Weathered hands weaving a basket

We contributed to intercultural community action along the River Murray through art and design

An exhibition mounted by UniSA in 2002 was not only the launching place and fount of inspiration for a new wave of artists; but also created a groundswell of public interest in environmental and cultural issues, the ripples of which are still felt to this day.

Weaving the Murray was conceived in 2001, when it was commissioned as a project to celebrate Australia’s centenary of federation. The brief was to create a ‘cultural map’ of Australia’s longest river, highlighting the diversity of the communities that resided along the Murray and telling their stories, past and present.

Weaving the Murray contributed to intercultural community action through art and design and engaged more than 350,000 people in River Murray-connected communities.

To build that ‘map’, a team of both Indigenous and non-Indigenous artists and researchers made two trips along the river’s 2,570-kilometre length, recording stories and collecting artefacts, including examples of traditional textiles made by Aboriginal people, to detail peoples’ relationship with the river over the years.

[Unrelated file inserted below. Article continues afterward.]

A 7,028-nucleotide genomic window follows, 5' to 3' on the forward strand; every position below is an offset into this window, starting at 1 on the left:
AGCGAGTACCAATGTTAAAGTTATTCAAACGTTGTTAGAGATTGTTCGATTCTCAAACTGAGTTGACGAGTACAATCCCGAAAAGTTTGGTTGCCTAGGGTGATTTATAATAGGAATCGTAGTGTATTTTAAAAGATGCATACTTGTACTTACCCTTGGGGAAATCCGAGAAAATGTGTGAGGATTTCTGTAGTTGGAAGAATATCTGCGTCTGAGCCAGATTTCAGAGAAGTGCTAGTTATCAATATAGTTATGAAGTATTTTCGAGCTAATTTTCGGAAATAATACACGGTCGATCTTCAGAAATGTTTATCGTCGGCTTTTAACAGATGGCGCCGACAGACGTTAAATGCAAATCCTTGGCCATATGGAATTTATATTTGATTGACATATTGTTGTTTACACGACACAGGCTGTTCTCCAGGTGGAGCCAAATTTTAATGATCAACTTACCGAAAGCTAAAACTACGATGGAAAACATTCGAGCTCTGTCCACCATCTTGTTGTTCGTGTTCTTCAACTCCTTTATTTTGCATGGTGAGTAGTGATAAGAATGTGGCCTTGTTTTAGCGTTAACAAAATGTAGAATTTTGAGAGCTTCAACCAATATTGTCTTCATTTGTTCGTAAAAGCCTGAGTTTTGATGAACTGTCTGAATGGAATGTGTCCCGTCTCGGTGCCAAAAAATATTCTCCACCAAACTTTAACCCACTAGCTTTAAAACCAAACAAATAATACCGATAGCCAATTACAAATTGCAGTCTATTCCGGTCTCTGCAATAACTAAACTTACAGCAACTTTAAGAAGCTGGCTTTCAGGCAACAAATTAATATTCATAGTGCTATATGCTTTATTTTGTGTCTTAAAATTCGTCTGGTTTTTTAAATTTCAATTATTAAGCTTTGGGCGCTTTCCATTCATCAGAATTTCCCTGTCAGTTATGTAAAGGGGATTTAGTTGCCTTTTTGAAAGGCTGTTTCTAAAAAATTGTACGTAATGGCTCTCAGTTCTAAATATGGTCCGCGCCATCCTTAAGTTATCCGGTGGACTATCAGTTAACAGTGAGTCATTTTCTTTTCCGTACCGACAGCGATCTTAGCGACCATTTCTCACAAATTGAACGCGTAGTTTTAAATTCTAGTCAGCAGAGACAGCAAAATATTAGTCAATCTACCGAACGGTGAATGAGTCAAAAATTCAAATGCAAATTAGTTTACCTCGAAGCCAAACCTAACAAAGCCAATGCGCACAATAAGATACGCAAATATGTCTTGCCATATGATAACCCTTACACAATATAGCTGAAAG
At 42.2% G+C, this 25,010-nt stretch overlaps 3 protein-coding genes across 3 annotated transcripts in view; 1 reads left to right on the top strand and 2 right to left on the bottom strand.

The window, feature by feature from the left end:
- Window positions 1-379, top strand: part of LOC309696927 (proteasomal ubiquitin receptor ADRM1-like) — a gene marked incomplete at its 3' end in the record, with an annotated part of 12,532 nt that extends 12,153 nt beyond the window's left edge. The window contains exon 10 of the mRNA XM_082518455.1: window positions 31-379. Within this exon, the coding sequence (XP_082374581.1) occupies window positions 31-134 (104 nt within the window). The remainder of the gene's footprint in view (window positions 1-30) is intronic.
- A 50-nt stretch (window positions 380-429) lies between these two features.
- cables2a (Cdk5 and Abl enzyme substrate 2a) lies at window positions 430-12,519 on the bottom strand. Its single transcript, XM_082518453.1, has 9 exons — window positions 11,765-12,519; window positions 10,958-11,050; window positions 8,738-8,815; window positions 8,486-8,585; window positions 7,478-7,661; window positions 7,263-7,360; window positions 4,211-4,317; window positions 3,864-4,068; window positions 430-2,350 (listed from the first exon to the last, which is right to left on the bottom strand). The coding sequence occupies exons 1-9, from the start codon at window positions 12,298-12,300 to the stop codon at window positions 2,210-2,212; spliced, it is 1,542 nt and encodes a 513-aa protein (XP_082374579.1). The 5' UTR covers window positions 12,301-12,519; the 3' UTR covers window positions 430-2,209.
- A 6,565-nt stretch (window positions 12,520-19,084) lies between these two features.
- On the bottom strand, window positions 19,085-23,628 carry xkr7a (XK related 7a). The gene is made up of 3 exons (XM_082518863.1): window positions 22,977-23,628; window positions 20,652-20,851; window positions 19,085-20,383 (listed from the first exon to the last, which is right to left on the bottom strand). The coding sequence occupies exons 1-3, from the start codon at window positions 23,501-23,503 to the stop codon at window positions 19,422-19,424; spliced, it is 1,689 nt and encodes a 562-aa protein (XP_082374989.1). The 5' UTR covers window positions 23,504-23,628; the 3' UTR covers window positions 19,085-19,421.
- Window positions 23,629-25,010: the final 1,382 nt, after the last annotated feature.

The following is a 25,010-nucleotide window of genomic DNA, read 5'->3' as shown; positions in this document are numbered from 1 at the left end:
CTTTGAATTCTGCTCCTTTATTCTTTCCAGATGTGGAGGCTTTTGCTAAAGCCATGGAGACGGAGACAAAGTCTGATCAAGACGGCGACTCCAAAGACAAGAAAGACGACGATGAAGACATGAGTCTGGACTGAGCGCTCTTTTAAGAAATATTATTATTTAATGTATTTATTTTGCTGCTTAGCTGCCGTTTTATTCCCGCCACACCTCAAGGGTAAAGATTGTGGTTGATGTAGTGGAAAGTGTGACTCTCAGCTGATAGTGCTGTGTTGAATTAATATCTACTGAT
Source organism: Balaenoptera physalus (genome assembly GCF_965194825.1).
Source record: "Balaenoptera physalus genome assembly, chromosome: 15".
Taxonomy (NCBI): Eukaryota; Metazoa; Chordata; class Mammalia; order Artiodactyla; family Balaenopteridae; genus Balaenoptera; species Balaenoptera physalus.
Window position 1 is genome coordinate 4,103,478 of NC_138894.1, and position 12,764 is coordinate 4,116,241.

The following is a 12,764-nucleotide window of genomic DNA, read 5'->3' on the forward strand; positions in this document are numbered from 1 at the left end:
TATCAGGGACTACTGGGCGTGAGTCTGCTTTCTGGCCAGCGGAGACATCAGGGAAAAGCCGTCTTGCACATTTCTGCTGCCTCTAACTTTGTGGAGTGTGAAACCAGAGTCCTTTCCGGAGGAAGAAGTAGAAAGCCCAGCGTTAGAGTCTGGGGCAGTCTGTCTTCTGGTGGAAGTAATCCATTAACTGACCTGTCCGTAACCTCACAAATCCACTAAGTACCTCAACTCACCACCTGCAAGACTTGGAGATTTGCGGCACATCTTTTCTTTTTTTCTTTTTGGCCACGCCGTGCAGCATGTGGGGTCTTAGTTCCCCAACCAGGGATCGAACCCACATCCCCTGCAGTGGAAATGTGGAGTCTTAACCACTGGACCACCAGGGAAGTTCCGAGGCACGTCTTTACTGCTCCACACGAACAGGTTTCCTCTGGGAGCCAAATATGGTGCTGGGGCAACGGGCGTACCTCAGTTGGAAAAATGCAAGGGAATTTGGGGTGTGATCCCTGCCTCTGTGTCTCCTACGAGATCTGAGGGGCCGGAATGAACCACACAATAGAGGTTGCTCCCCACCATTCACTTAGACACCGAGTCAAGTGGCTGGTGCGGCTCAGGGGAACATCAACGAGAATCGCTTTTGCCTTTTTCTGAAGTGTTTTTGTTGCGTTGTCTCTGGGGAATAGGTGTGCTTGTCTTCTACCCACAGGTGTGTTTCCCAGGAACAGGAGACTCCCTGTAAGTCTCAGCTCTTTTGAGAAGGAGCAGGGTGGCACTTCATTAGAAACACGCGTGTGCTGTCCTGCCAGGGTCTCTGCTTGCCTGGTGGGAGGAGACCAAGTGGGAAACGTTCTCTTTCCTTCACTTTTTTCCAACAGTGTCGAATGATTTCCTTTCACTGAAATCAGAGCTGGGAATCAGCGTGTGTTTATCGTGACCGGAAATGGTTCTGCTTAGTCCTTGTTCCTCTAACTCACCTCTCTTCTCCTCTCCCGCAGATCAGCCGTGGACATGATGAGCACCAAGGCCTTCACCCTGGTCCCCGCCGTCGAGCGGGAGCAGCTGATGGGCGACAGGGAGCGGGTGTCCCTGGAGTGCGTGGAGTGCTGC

Weaving the Murray was first shown in 2002 at the Art Gallery of South Australia as part of the Adelaide Festival, exhibiting a diverse combination of art forms including the collected artefacts, crafts and stories from the Murray communities and cultures. It launched to great acclaim.

Of the seven artists who created the exhibition, five were either students or academics at UniSA’s School of Art. They were led by Professor Kay Lawrence (now Emeritus Professor AM), one of Australia’s most distinguished textile practitioners.

One of the greatest legacies of Weaving the Murray has been its influence on a generation of UniSA art students, some of whom have since established prominent careers, including Melinda Rankin, Director of the Murray Bridge Regional Gallery; Lucy Potter, Gallery Manager at the Jam Factory in Adelaide; and Nici Cumpston, a Weaving the Murray artist, who has since become the first Curator of Aboriginal & Torres Strait Islander Art at the Art Gallery of South Australia.

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